Of course, not ev­ery­one can afford those fees, and Lind­sey fears peo­ple are be­ing forced to live in iso­la­tion as a re­sult.

Lind­sey started to think about how he could cre­ate op­por­tu­ni­ties for peo­ple who couldn’t afford to live at Gar­den Spot Vil­lage – he wanted a model that takes in­come off the ta­ble.

It forced him to ex­plore al­ter­na­tive op­tions, lead­ing him to look at the pop­u­lar tele­vi­sion show “The Golden Girls,” the late ’ 80s sit­com about four “ma­ture” women liv­ing to­gether in a home in Mi­ami.

“We looked at that and thought, ‘ That’s a great model, but what hap­pens when the per­son who owns the house then has to leave – whether it be ill­ness or death?’” Lind­sey said. “It leaves ev­ery­one scram­bling.”

So then he thought: What would it look like if Gar­den Spot Vil­lage owned the house?

At that time, Lind­sey said, the idea of co- liv­ing started to emerge with mil­len­ni­als. Young peo­ple were mov­ing into big cities strug­gling to afford the price points of rent and strug­gling to find a safe en­vi­ron­ment to live in.

“So we started to ask our­selves, ‘ what if that model worked for all age groups?’ ”

The This­tle­down Co- liv­ing House in New Hol­land offers pri­vate bed­rooms and bath­rooms for five in­di­vid­u­als, with a shared kitchen, din­ing room, liv­ing room and laun­dry ar­eas. The res­i­dents pay 30% of their in­come for rent, so it’s a slid­ing- scale fee, which is the same used at gov­ern­ment- spon­sored or gov­ern­ment- sub­si­dized hous­ing mod­els. Util­i­ties are in­cluded: Wi- Fi, ca­ble, build­ing main­te­nance, ground main­te­nance – ba­si­cally ev­ery­thing is taken care of be­sides food.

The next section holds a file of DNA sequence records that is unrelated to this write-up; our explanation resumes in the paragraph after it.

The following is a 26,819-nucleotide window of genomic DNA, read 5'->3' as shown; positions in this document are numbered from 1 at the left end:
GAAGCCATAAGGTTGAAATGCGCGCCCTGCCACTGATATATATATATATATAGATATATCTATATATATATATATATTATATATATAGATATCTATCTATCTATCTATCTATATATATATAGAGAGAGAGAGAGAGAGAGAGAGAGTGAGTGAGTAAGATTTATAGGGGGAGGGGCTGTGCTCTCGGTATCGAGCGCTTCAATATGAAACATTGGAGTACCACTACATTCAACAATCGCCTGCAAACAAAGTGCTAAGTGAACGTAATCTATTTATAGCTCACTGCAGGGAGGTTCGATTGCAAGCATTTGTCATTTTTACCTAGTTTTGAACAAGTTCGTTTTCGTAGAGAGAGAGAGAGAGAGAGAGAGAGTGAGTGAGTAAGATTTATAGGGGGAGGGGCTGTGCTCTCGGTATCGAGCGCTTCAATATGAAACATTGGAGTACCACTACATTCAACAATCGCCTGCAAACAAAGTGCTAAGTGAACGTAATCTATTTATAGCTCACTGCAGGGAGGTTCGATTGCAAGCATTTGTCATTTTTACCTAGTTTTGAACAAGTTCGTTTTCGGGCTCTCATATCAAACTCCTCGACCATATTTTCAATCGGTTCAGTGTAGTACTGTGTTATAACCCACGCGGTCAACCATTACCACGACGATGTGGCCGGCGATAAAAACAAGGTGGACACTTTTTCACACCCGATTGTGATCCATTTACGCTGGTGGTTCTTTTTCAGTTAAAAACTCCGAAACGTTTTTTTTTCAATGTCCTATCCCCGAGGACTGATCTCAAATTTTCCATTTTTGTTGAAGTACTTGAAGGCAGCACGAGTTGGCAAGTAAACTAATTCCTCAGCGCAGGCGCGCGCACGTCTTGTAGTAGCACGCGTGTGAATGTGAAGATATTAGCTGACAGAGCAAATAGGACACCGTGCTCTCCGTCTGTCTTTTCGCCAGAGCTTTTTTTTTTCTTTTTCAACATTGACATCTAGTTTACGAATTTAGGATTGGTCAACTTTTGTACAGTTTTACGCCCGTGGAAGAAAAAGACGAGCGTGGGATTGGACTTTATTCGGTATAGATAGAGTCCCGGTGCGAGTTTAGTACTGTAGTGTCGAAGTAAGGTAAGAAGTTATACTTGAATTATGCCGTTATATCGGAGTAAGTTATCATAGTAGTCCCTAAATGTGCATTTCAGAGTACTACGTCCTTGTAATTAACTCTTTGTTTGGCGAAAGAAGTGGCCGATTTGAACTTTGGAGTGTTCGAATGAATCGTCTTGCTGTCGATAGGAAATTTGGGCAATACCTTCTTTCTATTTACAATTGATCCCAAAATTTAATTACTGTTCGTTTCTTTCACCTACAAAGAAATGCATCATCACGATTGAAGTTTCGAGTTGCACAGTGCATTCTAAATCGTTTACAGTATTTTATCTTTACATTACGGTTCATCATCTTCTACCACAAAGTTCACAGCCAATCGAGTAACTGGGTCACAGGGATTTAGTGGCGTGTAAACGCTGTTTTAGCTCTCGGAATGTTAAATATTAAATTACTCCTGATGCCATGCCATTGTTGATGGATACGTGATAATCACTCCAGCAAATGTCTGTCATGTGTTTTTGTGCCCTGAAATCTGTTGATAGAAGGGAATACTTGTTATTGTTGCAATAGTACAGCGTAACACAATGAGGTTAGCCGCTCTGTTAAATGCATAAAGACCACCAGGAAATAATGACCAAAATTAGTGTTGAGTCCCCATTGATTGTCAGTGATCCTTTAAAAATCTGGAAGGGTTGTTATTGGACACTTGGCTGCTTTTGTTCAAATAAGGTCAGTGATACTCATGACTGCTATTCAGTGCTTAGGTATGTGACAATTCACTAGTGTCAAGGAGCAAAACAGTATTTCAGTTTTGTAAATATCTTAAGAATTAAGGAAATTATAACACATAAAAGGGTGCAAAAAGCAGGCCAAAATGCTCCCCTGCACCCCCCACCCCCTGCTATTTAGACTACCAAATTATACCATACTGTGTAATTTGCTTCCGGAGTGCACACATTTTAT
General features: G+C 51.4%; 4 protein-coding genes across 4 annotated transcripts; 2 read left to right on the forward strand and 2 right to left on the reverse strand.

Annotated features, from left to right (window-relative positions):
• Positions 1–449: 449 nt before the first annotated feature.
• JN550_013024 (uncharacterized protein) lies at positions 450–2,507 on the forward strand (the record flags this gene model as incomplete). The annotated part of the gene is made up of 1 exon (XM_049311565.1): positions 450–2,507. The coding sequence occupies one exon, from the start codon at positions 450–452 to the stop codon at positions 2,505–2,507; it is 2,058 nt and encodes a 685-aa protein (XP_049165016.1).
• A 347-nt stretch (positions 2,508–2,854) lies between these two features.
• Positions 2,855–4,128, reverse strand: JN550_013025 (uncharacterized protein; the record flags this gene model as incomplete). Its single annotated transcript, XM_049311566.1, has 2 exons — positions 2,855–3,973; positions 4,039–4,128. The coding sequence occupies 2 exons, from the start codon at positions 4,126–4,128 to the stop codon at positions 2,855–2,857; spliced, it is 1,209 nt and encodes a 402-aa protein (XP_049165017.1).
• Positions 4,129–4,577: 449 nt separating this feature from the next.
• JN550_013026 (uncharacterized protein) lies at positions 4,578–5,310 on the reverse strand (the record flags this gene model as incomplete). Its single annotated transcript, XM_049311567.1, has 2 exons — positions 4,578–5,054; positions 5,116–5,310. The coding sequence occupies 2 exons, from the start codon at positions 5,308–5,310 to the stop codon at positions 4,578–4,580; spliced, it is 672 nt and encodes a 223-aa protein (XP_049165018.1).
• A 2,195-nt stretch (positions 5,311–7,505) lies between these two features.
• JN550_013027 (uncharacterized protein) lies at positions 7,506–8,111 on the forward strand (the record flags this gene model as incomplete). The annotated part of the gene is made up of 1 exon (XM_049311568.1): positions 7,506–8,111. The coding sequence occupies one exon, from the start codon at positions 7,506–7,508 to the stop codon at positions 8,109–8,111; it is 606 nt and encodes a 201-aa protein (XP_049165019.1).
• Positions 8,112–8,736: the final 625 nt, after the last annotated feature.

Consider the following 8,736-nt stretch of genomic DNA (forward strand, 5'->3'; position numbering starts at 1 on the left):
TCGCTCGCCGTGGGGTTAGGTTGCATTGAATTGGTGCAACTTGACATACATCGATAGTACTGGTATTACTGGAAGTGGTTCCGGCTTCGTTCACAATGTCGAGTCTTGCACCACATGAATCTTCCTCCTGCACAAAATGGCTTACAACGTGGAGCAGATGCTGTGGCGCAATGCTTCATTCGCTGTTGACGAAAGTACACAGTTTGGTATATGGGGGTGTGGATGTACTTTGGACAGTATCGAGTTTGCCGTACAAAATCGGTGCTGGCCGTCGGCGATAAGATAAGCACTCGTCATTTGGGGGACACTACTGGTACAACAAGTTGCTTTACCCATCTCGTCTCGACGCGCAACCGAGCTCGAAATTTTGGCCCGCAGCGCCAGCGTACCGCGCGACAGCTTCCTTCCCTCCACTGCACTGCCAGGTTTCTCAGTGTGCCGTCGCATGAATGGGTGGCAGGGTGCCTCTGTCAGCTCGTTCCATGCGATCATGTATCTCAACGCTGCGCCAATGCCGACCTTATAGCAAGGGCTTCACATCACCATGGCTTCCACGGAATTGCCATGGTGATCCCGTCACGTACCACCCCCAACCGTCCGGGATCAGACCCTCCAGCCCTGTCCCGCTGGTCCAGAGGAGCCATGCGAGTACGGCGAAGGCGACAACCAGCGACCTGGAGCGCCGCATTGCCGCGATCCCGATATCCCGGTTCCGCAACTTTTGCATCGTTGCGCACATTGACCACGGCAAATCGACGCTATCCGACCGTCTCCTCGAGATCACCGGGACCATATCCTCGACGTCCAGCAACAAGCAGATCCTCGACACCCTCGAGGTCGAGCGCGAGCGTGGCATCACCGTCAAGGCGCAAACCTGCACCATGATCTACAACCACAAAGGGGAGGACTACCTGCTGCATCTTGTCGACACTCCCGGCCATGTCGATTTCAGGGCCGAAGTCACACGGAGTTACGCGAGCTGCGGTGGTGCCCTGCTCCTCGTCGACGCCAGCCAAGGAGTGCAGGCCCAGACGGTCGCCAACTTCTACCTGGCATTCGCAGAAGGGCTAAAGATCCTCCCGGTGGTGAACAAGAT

When they built the home, Lind­sey said, they made a com­mit­ment to take the first year just to learn how it works. But with that first year un­der their belts, Lind­sey said, he now is in talks with other states that want to repli­cate the model.

“We’ve had an op­por­tu­nity to get in front of some­thing and test it, and now we’re ready to share the play­book,” Lind­sey said.

For the most part, we all can re­late to one of the Golden Girls. There’s Dorothy, the fierce, strong one. Rose, the ditzy, in­no­cent one. Blanche, the fun- lov­ing, over­sexed one. And Sophia, the sar­cas­tic one.

Among Dun­lap, Court­ney and Sheaffer, they make up the “Golden Pioneers,” a name they thought was a lit­tle more orig­i­nal and ac­com­mo­dat­ing con­sid­er­ing a male also lived in the house when they first moved in. He has since moved into an as­sisted liv­ing home af­ter health prob­lems, and they’re cur­rently look­ing for their next room­mate to fill the open room. This time, it’s girls only.

“This is a new pro­ject, and we’re the first peo­ple to be test­ing it out I guess,” Dun­lap said. “So that’s what we are. We’re the Golden Pioneers.”

From left, Rose Marie Sheaf­fer, 78, Ruth Dun­lap, 74, and Es­ther Court­ney, 71, bicker and ban­ter while talk­ing about liv­ing to­gether at This­tle­down Co- liv­ing House in Lan­caster County, Pa.


The This­tle­down co- liv­ing house in New Hol­land, Pa. is run by Gar­den Spot Vil­lage.


From left, Ruth Dun­lap, 74, Es­ther Court­ney, 71, and Rose Marie Sheaf­fer, 78, share a liv­ing room at This­tle­down.